Note the location is the hieros (temple area with its spacious courts, John 2:14-15) and not the naos, or sanctuary, where only the priests could go.
What do you think Jesus might do if He were to walk among “modern churches” today? (I know the church in the biblical sense is not the physical church building/meeting place, but rather is the people of God).

Click image for larger view.


Disciples Eat Grain on the Sabbath

December 11, 2015

Luke 6 records one of several clashes Jesus had with the Jewish leaders: “Now it happened that He was passing through some grainfields on a Sabbath; and His disciples were picking the heads of grain, rubbing them in their hands, and eating the grain. But some of the Pharisees said, ‘Why do you do what is not lawful on the Sabbath?'” (vv.1-2).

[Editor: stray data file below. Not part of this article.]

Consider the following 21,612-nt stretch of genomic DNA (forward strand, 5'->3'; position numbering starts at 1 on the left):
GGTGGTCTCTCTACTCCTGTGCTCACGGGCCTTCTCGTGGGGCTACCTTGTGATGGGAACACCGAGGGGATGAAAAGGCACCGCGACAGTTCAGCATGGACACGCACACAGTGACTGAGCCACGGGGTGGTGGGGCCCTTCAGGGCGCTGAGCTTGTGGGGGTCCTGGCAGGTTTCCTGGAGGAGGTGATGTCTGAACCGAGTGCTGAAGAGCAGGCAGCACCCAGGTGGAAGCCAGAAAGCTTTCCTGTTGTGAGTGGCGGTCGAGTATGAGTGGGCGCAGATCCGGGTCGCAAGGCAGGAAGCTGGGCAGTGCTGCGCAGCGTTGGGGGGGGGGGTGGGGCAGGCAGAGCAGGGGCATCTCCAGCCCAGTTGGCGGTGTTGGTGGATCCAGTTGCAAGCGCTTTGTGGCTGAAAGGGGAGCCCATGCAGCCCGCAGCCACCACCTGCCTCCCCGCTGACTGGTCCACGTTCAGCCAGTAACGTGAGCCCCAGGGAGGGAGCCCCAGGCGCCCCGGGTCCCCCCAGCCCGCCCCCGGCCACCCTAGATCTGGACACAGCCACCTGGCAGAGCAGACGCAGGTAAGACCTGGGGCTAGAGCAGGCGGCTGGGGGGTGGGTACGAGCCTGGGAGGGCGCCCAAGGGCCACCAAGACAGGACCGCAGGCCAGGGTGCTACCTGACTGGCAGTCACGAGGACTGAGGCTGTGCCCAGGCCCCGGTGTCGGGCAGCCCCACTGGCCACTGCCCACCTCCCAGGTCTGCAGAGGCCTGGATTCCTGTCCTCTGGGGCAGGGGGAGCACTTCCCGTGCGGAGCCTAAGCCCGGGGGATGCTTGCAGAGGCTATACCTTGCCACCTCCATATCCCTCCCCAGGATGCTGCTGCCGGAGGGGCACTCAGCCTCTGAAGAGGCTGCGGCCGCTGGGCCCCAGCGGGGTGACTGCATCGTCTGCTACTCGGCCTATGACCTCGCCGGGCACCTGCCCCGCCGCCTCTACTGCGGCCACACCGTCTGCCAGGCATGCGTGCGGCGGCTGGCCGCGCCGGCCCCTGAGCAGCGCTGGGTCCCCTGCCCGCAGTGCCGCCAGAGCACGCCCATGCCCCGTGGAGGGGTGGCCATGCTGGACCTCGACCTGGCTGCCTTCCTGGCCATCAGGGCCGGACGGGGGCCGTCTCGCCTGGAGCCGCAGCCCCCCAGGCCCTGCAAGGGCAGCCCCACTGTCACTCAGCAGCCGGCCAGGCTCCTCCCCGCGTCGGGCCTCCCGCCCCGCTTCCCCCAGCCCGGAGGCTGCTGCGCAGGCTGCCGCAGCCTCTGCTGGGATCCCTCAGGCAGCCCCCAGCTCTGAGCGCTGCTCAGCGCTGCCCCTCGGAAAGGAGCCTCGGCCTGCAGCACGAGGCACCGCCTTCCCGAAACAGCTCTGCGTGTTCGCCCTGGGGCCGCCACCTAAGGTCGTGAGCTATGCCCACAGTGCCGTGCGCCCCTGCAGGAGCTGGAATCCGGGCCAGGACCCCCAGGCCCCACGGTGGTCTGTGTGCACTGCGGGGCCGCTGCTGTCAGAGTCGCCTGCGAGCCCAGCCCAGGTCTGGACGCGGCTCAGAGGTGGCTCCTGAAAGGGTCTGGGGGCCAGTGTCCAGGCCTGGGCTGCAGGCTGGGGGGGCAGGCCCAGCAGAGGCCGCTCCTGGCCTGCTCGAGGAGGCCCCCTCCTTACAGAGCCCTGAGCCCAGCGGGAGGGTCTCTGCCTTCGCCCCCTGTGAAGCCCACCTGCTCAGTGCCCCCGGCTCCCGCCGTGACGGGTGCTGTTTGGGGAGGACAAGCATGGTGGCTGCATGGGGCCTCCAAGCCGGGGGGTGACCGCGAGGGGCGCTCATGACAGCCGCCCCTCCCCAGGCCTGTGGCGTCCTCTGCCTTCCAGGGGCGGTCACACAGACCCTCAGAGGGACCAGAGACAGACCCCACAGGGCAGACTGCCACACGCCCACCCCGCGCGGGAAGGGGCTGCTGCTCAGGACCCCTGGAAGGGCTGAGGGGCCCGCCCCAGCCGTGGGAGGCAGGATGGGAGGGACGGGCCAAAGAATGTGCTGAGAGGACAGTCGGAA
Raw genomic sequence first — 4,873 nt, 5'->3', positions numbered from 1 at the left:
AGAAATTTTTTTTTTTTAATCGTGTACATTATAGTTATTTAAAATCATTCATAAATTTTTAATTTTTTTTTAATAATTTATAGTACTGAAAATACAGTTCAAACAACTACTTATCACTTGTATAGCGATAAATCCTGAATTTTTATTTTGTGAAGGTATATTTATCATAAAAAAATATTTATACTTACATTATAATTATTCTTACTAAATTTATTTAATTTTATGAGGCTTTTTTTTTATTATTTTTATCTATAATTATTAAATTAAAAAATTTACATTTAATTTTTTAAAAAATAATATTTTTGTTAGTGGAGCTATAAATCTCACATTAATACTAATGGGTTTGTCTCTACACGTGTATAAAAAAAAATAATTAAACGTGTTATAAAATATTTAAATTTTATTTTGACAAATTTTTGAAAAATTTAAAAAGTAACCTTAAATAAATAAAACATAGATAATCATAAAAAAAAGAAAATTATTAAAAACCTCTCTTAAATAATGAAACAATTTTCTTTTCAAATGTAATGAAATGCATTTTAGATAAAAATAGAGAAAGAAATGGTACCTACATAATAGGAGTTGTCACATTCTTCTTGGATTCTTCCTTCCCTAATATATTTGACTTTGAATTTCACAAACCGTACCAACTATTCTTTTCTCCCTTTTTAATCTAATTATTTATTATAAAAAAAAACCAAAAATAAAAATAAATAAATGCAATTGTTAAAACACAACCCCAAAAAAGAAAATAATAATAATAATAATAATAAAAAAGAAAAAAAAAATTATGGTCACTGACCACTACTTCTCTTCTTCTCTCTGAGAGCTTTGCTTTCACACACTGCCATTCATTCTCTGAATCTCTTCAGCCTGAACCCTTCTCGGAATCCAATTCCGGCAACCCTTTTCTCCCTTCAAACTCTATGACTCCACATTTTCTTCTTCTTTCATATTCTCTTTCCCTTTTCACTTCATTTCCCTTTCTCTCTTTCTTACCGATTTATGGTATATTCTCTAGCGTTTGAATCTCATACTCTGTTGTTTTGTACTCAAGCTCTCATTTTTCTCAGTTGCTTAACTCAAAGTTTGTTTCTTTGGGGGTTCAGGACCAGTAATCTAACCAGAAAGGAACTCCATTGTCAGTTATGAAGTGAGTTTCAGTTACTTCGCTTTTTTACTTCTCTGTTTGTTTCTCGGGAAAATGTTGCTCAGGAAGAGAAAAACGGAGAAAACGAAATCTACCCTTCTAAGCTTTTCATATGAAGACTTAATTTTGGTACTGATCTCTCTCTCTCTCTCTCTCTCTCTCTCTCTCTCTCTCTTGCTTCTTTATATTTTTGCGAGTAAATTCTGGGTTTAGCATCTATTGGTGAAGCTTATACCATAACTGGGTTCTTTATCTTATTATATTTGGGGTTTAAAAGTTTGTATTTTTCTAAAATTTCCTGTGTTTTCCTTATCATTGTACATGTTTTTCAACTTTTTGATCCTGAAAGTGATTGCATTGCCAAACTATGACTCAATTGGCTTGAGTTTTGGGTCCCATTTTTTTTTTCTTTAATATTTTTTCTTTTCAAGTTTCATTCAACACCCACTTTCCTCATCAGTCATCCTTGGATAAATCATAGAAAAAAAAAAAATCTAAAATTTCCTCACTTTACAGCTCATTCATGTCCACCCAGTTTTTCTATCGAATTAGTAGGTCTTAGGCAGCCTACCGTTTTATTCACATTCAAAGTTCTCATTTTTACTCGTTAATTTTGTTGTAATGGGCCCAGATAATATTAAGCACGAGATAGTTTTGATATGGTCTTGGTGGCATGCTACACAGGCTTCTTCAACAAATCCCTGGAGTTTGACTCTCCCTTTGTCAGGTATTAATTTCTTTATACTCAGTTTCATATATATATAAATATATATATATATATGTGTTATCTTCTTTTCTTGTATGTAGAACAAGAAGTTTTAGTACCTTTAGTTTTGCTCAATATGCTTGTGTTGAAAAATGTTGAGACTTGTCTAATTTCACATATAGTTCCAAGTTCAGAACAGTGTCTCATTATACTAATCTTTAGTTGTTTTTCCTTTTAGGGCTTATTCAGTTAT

Lenski observes, “The time of this occurrence is certainly determined by the condition of the grain, which was ripe enough to be rubbed out ‘with the hands,’ dative of means, Robertson, 533. It was April, shortly after the Passover, a year before Jesus’ death” (The Interpretation of St. Luke’s Gospel, p. 321).

What Jesus disciples did was permitted by Scripture: “When you enter your neighbor’s standing grain, then you may pluck the heads with your hand, but you shall not wield a sickle in your neighbor’s standing grain” (Deut. 23:25). However the Pharisees had erroneously determined that this was working, and therefore in violation of the Sabbath.

Ripened Wheat. Photo by Leon Mauldin.

Ripened Wheat. Photo by Leon Mauldin.